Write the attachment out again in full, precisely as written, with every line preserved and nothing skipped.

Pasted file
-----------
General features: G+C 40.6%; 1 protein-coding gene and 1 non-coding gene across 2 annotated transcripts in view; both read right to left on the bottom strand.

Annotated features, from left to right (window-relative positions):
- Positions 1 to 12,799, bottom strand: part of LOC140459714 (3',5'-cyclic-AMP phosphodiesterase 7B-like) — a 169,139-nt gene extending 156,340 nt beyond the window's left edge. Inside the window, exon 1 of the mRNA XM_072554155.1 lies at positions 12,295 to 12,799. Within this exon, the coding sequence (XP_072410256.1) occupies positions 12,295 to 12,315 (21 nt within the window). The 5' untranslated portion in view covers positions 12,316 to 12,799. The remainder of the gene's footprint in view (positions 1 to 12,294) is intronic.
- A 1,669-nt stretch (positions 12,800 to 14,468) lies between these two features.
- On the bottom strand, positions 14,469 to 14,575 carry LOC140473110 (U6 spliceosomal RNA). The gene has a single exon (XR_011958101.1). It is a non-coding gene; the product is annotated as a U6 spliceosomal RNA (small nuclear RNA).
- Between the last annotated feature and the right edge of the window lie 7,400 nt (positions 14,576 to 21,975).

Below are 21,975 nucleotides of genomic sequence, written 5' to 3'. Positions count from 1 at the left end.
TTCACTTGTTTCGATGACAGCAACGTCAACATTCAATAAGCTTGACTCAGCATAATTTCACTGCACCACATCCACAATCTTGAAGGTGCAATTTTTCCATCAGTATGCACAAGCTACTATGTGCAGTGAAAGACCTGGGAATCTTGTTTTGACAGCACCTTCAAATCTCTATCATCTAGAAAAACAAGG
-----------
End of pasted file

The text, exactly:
General features: G+C 40.6%; 1 protein-coding gene and 1 non-coding gene across 2 annotated transcripts in view; both read right to left on the bottom strand.

Annotated features, from left to right (window-relative positions):
- Positions 1 to 12,799, bottom strand: part of LOC140459714 (3',5'-cyclic-AMP phosphodiesterase 7B-like) — a 169,139-nt gene extending 156,340 nt beyond the window's left edge. Inside the window, exon 1 of the mRNA XM_072554155.1 lies at positions 12,295 to 12,799. Within this exon, the coding sequence (XP_072410256.1) occupies positions 12,295 to 12,315 (21 nt within the window). The 5' untranslated portion in view covers positions 12,316 to 12,799. The remainder of the gene's footprint in view (positions 1 to 12,294) is intronic.
- A 1,669-nt stretch (positions 12,800 to 14,468) lies between these two features.
- On the bottom strand, positions 14,469 to 14,575 carry LOC140473110 (U6 spliceosomal RNA). The gene has a single exon (XR_011958101.1). It is a non-coding gene; the product is annotated as a U6 spliceosomal RNA (small nuclear RNA).
- Between the last annotated feature and the right edge of the window lie 7,400 nt (positions 14,576 to 21,975).

Below are 21,975 nucleotides of genomic sequence, written 5' to 3'. Positions count from 1 at the left end.
TTCACTTGTTTCGATGACAGCAACGTCAACATTCAATAAGCTTGACTCAGCATAATTTCACTGCACCACATCCACAATCTTGAAGGTGCAATTTTTCCATCAGTATGCACAAGCTACTATGTGCAGTGAAAGACCTGGGAATCTTGTTTTGACAGCACCTTCAAATCTCTATCATCTAGAAAAACAAGG